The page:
125 Pentium II, Pentium III, Pentium IV, Xeon, AMD Athlon, AMD Duron).
126 Multiprocessor machines are supported, and we also have basic support
127 for HyperThreading (SMT), although this remains a topic for ongoing
128 research. We're also working on an AMD x86_64 port (though Xen should
129 run on Opterons in 32-bit mode just fine).
131 Xen can currently use up to 4GB of memory. It's possible for x86
132 machines to address more than that (64GB), but it requires using a
133 different page table format (3-level rather than 2-level) that we
134 don't currently support, as we are concentrating on an x86_64 port
135 that will more easily support large-memory configurations.
137 In contrast to previous Xen versions, in Xen 2.0 device drivers run
138 within a privileged guest OS rather than within Xen itself. This means
139 that we should be compatible with the full set of device hardware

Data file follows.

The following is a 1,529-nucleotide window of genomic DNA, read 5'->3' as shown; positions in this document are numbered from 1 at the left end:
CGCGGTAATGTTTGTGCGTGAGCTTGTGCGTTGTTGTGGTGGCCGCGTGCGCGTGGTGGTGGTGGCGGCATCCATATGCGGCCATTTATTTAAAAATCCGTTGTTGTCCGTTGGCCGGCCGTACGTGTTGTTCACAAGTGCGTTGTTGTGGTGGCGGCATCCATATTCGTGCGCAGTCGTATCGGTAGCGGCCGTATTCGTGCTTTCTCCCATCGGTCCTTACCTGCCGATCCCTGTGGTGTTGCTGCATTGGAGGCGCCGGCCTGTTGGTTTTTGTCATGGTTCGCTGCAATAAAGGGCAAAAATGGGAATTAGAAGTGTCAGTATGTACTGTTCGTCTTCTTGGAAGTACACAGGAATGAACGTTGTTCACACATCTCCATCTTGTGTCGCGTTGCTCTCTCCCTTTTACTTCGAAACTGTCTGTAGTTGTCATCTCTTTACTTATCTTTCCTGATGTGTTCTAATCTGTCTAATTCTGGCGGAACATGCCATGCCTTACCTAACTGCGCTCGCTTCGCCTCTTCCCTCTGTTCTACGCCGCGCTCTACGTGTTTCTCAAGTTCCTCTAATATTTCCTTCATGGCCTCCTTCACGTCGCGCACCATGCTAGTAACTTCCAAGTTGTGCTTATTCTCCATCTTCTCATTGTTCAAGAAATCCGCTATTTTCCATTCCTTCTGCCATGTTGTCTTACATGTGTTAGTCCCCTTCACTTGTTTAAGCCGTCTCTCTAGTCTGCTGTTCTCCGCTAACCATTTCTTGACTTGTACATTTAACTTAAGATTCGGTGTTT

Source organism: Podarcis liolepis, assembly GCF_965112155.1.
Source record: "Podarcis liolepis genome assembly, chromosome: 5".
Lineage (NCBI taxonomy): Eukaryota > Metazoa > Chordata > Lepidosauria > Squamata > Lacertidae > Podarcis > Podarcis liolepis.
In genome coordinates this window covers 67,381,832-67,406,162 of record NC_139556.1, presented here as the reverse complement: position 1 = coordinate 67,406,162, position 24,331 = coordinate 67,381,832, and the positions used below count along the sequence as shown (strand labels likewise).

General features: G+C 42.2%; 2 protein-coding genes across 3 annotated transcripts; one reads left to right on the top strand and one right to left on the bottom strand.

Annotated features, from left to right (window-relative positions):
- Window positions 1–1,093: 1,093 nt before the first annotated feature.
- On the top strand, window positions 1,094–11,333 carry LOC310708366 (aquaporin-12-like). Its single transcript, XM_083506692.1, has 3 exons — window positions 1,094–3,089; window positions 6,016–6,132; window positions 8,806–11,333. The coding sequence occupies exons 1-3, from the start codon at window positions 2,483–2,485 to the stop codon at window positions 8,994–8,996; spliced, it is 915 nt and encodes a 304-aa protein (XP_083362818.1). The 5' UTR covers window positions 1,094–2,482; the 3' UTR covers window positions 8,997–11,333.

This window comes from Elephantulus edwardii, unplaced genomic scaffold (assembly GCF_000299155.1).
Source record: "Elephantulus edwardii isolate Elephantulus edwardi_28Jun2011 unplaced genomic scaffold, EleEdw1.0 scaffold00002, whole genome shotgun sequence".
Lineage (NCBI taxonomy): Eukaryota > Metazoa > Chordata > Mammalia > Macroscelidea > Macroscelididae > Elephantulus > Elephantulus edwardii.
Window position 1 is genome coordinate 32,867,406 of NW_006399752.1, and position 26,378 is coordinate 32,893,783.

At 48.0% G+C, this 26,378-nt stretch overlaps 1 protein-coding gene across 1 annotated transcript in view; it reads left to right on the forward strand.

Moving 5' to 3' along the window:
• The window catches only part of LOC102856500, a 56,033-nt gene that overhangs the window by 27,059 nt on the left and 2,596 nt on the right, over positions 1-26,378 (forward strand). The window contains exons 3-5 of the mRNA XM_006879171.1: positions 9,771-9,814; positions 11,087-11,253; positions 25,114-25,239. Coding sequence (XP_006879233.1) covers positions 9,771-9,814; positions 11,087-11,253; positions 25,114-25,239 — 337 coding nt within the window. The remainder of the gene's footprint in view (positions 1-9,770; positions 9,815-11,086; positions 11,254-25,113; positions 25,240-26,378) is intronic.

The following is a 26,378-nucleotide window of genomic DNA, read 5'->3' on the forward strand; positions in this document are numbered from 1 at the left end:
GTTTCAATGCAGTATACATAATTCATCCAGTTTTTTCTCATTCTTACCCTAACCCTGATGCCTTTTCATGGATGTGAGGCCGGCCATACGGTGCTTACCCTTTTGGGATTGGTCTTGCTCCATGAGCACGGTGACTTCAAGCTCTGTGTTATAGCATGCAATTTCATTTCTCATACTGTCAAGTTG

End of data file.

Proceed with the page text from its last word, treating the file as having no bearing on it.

140 supported by Linux. The default XenLinux build contains support for
141 relatively modern server-class network and disk hardware, but you can
142 add suppport for other hardware by configuring your XenLinux kernel in
143 the normal way (e.g. "make xconfig").
146 Building Xen and XenLinux
147 =========================
149 The public master BK repository for the 2.0 release lives at:
150 bk://xen.bkbits.net/xen-2.0.bk
152 To fetch a local copy, install the BitKeeper tools, then run:
153 'bk clone bk://xen.bkbits.net/xen-2.0.bk'
155 You can do a complete build of Xen, the control tools, and the
156 XenLinux kernel images with "make world". This can take 10 minutes